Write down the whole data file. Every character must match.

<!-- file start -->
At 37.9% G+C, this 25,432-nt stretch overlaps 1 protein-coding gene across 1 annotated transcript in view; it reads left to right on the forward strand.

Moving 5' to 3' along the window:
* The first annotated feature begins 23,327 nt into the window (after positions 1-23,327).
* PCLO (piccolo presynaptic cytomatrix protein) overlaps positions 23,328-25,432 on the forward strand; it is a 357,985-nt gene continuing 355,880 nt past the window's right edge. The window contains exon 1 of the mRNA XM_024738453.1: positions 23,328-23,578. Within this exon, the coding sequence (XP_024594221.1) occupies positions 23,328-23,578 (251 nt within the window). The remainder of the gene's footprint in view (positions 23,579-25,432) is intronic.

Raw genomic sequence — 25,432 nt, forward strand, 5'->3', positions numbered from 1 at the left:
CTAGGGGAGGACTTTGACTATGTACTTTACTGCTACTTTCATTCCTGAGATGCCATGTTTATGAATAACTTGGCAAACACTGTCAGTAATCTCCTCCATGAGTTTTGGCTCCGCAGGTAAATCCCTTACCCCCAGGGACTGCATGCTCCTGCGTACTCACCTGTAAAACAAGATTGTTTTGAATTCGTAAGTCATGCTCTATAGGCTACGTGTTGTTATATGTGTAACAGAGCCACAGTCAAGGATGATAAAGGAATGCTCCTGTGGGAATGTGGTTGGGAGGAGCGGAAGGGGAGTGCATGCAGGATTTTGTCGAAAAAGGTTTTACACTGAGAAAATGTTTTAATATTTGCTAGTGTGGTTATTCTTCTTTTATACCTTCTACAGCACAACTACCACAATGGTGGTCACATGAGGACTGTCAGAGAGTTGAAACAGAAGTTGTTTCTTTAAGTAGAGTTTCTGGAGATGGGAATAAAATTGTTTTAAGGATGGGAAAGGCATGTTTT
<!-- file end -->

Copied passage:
At 37.9% G+C, this 25,432-nt stretch overlaps 1 protein-coding gene across 1 annotated transcript in view; it reads left to right on the forward strand.

Moving 5' to 3' along the window:
* The first annotated feature begins 23,327 nt into the window (after positions 1-23,327).
* PCLO (piccolo presynaptic cytomatrix protein) overlaps positions 23,328-25,432 on the forward strand; it is a 357,985-nt gene continuing 355,880 nt past the window's right edge. The window contains exon 1 of the mRNA XM_024738453.1: positions 23,328-23,578. Within this exon, the coding sequence (XP_024594221.1) occupies positions 23,328-23,578 (251 nt within the window). The remainder of the gene's footprint in view (positions 23,579-25,432) is intronic.

Raw genomic sequence — 25,432 nt, forward strand, 5'->3', positions numbered from 1 at the left:
CTAGGGGAGGACTTTGACTATGTACTTTACTGCTACTTTCATTCCTGAGATGCCATGTTTATGAATAACTTGGCAAACACTGTCAGTAATCTCCTCCATGAGTTTTGGCTCCGCAGGTAAATCCCTTACCCCCAGGGACTGCATGCTCCTGCGTACTCACCTGTAAAACAAGATTGTTTTGAATTCGTAAGTCATGCTCTATAGGCTACGTGTTGTTATATGTGTAACAGAGCCACAGTCAAGGATGATAAAGGAATGCTCCTGTGGGAATGTGGTTGGGAGGAGCGGAAGGGGAGTGCATGCAGGATTTTGTCGAAAAAGGTTTTACACTGAGAAAATGTTTTAATATTTGCTAGTGTGGTTATTCTTCTTTTATACCTTCTACAGCACAACTACCACAATGGTGGTCACATGAGGACTGTCAGAGAGTTGAAACAGAAGTTGTTTCTTTAAGTAGAGTTTCTGGAGATGGGAATAAAATTGTTTTAAGGATGGGAAAGGCATGTTTT